What’s Next for the Israeli Parliament?

Less than two months after Israel’s general election, its newly formed parliament voted to dissolve itself and hold a new election in September

Zvi Zerahia and Tofi Stoler 10:0231.05.19

Less than two months after Israel’s general election, on the night between Wednesday and Thursday, its newly formed parliament voted to dissolve itself and hold a new election on September 17, 2019. Of the 120 members of the Israeli parliament, also known as the Knesset, 74 voted for and 45 voted against the dispersion bill proposed by Miki Zohar from the governing Likud party.


For daily updates, subscribe to our newsletter by clicking here.


The 21st Knesset was sworn in on April 30 and remained in office for just 29 days, setting a new record for the shortest tenure in Israeli history. Until last night, the fourth Knesset held the record with 644 days between 1959 and 1961.

The Israeli Parliament. Photo: Shutterstock The Israeli Parliament. Photo: Shutterstock

The vote to dissolve the Knesset was concluded just minutes past midnight, the deadline given to Prime Minister Benjamin Netanyahu to gain the support of at least 61 members of parliament in order to form a government. By the deadline, Netanyahu managed to get 60 members of the Knesset behind him.


The main dispute revolved around the Haredi Draft bill, which calls for the inclusion of ultra-Orthodox (Haredi) men in the mandatory military enlistment law, and reduces the government’s financial support of Haredi educational institutions that do not meet predetermined conscription quotas. The main proponent of the bill is former Defense Minister Avigdor Lieberman, who is well-known for his anti-Haredi agenda.


Lieberman conditioned his four-seat party’s support of Netanyahu in having the bill passed exactly as he proposed it last year, without even the slightest amendments requested by Haredi parties Shas and United Torah Judaism, each holding eight seats in parliament.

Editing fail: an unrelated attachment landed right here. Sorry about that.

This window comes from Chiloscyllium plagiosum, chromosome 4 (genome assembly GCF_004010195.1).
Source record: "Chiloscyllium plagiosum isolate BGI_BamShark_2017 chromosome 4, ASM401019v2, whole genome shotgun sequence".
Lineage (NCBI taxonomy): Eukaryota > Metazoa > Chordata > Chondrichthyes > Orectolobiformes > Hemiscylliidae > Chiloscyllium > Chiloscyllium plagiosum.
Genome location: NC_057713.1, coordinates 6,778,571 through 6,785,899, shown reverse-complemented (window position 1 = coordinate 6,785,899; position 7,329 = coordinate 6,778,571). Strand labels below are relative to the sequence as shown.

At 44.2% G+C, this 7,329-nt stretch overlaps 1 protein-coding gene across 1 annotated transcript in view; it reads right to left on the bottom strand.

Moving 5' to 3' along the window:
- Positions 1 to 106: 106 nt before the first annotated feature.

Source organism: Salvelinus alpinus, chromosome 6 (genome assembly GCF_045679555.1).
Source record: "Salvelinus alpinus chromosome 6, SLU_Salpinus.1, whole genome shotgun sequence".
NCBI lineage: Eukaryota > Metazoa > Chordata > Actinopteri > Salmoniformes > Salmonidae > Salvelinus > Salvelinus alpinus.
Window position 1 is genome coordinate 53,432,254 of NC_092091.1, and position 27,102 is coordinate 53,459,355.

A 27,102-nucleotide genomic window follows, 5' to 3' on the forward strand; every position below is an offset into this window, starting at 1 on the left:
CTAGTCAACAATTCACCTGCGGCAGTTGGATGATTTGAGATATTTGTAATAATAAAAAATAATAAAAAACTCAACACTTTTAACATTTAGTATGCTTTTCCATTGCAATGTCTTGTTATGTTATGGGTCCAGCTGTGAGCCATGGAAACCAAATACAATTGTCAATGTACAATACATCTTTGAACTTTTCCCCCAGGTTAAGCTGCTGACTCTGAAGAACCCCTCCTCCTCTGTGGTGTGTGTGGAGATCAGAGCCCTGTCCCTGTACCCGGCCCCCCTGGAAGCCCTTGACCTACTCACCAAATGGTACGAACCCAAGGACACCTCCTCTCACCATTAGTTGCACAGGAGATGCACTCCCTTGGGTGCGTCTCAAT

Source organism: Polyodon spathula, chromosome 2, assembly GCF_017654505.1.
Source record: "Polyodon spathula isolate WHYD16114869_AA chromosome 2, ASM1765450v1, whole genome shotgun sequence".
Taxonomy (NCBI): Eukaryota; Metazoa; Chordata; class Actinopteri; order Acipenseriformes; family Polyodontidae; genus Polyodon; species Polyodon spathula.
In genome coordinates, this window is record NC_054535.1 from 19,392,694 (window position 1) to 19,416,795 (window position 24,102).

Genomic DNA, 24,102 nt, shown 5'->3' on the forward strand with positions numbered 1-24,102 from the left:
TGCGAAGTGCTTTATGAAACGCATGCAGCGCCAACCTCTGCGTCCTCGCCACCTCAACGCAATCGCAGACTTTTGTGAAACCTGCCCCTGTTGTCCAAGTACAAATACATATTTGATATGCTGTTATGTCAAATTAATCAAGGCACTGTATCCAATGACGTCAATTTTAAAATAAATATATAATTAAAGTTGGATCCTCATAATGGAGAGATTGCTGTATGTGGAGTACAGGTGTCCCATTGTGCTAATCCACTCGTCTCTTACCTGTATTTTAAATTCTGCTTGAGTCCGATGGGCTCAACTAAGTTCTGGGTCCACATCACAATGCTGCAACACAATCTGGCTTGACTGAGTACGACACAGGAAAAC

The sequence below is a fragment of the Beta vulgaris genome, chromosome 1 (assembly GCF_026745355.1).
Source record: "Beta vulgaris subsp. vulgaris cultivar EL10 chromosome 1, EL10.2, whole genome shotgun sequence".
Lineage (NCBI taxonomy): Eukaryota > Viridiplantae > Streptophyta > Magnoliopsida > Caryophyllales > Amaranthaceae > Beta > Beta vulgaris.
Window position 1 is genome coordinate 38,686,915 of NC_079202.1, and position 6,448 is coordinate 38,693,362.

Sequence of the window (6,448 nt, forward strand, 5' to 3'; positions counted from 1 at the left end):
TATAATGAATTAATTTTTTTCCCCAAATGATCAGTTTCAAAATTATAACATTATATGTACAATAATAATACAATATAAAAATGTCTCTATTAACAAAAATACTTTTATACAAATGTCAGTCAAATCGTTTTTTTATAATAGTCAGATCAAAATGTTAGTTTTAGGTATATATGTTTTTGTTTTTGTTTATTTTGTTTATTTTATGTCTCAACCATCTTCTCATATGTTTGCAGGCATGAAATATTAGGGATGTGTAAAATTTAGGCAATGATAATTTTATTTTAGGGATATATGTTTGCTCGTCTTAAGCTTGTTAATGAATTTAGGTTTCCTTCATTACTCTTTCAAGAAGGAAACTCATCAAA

The Haredi Draft bill was also among the main disagreements that caused the previous Knesset to disperse, prior to the April election.

Avigdor Lieberman (left) and Benjamin Netanyahu. Photo: AFP Avigdor Lieberman (left) and Benjamin Netanyahu. Photo: AFP

As part of the coalition negotiations, Netanyahu, who is currently facing possible indictment pending a hearing in three separate criminal cases, was also pushing for legislation meant to secure him and other members of parliament automatic legal immunity. Since the parliament has dispersed, voting on the bill will have to wait until after the next election. Netanyahu’s hearing is currently scheduled for two weeks later, in October.


The dispersion of the parliament means that the Knesset is effectively deadlocked and will not be convening or voting on any laws, bills, or propositions. Special gatherings of the parliament may be held during the period leading up to the September election, should the need arise. Currently, the only such occurrence is a vote scheduled for Monday to appoint a new state comptroller, a government watchdog entrusted with supervising and reviewing the policies and operations of the Israeli government.


Seating comptroller Yosef Shapira will be stepping down on July 4 following a seven-year tenure and will be replaced by one of two candidates—accountant Matanyahu Englman, currently the head of Israel’s Council of Higher Education, who was proposed by Netanyahu and his supporters, and Giora Romm, Israel's former military attaché in the U.S. and the current director of the Civil Aviation Authority of Israel, supported by the opposition.


The Knesset’s temporary Finance Committee and the House Committee will continue to convene.

Until the next government is formed, likely in early November 2019, Israel will continue to be governed by its current government, assembled by Netanyahu after his win in the 2015 election. This means that despite failing to reach the electoral threshold and win sits in the current Knesset, Education Minister Naftali Bennet and his fellow party member Justice Minister Ayelet Shaked will maintain their offices. The government, however, will be effectively devoid of power in the meanwhile, and ministers will not be able to promote new reforms within the next five months.


The cost of holding another election is estimated at nearly NIS 2 billion (approximately $551 million)—of which NIS 475 million (approximately $131.3 million) is a direct government expense and about NIS 1.5 billion (approximately $413 million) is an expense caused by the fact that election day is regarded as a nationwide sabbatical.

Cancel Send
    To all comments